Louisiana Gov. Bobby Jindal and Economic Development Secretary Stephen Moret have fired off missives to federal EPA director Lisa Jackson protesting that agency’s recent endangerment finding which will potentially allow for massive new regulations on any private entity involved in industry.
Both state officials take a very jaundiced view of further federal intrusion on the carbon dioxide/climate change issue. Jindal’s letter asserts that a change in policy toward carbon emissions should properly come only after Congressional debate on the subject, and lays out the prospective effect of new EPA regulations on Louisiana’s economy:
Louisiana is the second largest refining state in the US. Our state is also a major producer of oil and gas utilized domestically by our country. Implementation of the proposed rules will have a dramatic chilling effect on the refining and production capability of our state. The proposed tailoring rule and other proposed greenhouse gas regulations will introduce a new permit regime that will impose both costs and burdensome processes on our refining, production and energy industry as a whole. Diminished production and refining capacity of southern states will certainly result in a major impact on energy supply, fuel prices and energy security for the entire country.
Moreover. these EPA’s proposed regulations will tangentially force commercial, industrial and major agricultural employers to spend less money on labor, thereby further reducing employment during these already tough economic times. Worse. Louisiana and the entire country will likely lose industry to other countries without an increased benefit to the environment. Indeed, the impacts on the global environment may ultimately be negative, as facilities will likely be relocated to countries that do not have the restrictions and requirements currently utilized in the United States.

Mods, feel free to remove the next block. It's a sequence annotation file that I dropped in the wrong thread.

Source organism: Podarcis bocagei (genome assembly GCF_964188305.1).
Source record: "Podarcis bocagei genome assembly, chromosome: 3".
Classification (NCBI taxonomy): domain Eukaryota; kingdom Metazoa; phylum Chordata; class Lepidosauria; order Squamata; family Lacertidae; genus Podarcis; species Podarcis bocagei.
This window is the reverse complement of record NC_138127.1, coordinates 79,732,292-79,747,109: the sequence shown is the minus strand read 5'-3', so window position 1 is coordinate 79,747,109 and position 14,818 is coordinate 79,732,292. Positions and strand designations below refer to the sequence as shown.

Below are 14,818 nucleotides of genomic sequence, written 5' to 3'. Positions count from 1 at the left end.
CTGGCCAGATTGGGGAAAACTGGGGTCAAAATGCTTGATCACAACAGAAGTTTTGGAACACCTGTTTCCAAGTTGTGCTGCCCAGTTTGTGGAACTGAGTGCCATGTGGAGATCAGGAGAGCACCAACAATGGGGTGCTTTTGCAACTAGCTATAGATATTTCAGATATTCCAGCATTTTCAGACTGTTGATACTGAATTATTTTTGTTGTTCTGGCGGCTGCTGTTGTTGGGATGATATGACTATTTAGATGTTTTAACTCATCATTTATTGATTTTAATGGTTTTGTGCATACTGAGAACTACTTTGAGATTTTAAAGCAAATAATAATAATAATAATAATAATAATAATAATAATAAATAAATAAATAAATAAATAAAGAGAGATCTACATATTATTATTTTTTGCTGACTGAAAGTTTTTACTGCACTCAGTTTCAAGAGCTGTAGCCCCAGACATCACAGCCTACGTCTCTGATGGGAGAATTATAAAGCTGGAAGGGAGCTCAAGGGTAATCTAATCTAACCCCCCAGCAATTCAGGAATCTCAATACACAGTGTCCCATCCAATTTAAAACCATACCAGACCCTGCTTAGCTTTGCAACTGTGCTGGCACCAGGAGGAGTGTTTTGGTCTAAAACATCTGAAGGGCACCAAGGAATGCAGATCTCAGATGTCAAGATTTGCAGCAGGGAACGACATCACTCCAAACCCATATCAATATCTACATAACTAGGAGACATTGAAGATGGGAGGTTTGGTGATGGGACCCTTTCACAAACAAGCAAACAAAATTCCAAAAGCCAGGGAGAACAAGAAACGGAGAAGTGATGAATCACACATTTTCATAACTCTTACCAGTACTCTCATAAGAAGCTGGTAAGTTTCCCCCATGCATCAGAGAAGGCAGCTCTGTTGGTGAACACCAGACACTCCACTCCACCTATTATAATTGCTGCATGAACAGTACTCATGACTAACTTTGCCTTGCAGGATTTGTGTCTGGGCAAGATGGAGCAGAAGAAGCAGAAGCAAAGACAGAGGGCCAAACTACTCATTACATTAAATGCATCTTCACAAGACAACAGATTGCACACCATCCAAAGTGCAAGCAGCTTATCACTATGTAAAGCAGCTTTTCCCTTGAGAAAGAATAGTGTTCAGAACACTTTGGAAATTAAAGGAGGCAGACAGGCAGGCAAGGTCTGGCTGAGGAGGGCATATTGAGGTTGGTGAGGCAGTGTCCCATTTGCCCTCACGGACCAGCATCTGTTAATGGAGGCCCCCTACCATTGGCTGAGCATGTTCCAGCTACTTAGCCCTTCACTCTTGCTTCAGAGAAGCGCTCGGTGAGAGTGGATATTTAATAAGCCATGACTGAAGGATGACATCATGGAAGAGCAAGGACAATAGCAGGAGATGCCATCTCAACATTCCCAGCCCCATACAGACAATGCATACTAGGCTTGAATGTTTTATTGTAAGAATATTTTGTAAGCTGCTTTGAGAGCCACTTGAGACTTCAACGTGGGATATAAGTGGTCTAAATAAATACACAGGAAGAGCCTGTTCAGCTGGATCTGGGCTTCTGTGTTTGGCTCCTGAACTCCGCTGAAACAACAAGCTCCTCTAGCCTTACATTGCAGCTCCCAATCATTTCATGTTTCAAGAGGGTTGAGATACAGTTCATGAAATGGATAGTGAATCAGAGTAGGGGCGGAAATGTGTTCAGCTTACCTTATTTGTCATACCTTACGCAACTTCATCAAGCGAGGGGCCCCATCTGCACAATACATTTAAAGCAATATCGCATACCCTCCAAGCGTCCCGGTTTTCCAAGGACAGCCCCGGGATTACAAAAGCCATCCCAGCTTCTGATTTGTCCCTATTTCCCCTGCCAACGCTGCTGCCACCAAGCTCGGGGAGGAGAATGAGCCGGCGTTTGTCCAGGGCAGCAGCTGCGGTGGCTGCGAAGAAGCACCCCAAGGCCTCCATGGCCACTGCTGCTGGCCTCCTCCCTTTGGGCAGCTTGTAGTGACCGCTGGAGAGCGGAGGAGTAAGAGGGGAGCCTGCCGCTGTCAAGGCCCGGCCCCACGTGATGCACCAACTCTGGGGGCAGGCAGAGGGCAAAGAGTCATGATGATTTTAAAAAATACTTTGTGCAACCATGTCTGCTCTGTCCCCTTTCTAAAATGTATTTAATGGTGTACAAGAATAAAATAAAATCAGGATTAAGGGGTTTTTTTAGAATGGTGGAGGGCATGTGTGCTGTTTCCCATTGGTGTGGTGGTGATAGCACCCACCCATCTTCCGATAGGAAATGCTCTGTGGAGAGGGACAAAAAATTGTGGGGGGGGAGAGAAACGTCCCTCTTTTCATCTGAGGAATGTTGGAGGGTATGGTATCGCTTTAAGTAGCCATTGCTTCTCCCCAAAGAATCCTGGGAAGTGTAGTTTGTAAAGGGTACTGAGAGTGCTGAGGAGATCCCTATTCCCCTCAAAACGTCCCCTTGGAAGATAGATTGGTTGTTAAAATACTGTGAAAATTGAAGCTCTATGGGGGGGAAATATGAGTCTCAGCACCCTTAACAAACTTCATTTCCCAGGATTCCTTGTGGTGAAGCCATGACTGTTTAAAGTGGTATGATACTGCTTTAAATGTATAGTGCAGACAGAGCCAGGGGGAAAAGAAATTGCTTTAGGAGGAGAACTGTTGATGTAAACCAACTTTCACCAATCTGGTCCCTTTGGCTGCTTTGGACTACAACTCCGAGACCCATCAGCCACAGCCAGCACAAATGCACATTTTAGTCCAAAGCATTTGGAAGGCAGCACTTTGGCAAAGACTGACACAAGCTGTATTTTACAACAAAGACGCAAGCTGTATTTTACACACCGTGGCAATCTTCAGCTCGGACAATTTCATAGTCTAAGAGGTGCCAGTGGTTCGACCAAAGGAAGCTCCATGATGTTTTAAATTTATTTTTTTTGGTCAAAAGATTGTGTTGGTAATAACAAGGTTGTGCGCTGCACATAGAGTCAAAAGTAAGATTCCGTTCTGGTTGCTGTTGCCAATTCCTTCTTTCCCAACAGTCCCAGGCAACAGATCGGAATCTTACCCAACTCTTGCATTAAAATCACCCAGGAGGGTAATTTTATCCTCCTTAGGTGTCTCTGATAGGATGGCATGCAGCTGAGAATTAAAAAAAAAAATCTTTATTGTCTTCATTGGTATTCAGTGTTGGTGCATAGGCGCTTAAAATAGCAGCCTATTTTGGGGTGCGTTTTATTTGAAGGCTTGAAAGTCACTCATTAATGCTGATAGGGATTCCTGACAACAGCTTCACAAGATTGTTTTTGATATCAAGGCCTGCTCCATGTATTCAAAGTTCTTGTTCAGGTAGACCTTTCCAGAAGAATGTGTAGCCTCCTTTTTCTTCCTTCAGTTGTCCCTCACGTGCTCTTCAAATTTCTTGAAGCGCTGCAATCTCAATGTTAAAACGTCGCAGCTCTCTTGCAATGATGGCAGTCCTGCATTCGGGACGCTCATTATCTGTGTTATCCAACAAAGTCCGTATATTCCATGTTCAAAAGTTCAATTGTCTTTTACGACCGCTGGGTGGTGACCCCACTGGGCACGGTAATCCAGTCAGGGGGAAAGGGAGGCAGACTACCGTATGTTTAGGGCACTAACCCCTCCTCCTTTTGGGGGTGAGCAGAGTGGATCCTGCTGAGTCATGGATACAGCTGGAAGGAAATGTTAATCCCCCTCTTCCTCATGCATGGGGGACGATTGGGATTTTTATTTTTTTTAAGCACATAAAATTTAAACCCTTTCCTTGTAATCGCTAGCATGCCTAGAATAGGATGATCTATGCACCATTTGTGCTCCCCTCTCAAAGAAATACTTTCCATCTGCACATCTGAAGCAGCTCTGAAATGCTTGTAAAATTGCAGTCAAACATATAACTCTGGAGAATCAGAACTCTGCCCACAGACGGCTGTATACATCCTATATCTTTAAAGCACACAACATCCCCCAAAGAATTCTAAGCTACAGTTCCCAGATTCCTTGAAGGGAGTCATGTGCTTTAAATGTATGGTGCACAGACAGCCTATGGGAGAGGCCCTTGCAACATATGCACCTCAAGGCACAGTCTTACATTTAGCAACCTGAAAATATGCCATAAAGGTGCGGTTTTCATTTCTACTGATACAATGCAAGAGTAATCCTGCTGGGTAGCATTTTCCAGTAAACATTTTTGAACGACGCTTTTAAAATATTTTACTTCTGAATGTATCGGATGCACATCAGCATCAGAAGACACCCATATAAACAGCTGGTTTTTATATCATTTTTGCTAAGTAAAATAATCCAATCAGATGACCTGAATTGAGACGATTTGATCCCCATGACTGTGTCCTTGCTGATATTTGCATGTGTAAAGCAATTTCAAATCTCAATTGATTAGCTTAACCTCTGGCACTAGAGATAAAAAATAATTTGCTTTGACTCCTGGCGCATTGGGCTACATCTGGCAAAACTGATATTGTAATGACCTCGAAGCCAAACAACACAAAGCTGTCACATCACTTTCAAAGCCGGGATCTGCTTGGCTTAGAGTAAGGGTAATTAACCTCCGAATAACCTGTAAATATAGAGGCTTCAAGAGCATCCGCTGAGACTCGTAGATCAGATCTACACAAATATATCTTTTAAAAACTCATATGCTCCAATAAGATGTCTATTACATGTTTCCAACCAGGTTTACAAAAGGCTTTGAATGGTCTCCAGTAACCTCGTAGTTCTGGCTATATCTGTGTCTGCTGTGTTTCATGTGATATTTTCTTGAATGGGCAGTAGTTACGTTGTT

Moret says much the same as Jindal, though he speaks more forcefully to an issue that we’ve discussed here – namely, the deleterious effect proposed “climate change” legislation has had on industrial construction and the typical capital improvement plans within Louisiana’s vital oil and gas and petrochemical industries:
There is a significant risk that adoption of a new industrial GHG control policy by the U.S., without similar commitments from other countries, could result in severe economic harm to our state and our country without materially reducing global GHG emissions. Moreover, in the case of new industrial facilities, such a policy could hurt both our economy and global climate change because it would encourage large manufacturing operations to be developed in countries that have lower environmental standards than the U.S.
The threat of unilateral U.S. policymaking on GHG regulation already has held up billions of dollars of potential business investment in our state as companies fear both the huge costs and policy uncertainty associated with GHG regulation. This could not be happening at a worse time, as our industrial construction sector already is under severe strain as a result of the national recession and tight credit markets. At the very time that we most need companies to be kicking off large new industrial construction projects, many larger firms are keeping their capital “on the sidelines” as they evaluate the impact GHG regulation could have on their business plans.
The likelihood either Jindal or Moret will win the day with Jackson is exceedingly minimal, but at least both are on record on the subject. It would not be a bad idea at all for Jindal to weigh in further on this subject, in a similar manner to his Wall Street Journal piece on health care this summer.
The EPA issue is an outstanding one for Republicans, as the idea that unelected left-wing bureaucrats should descend upon America’s productive class and in so doing drive away American jobs is a particularly noxious one. If Jindal has national ambitions for 2012, he could do much worse than to take the lead on this issue and beat back the regulators.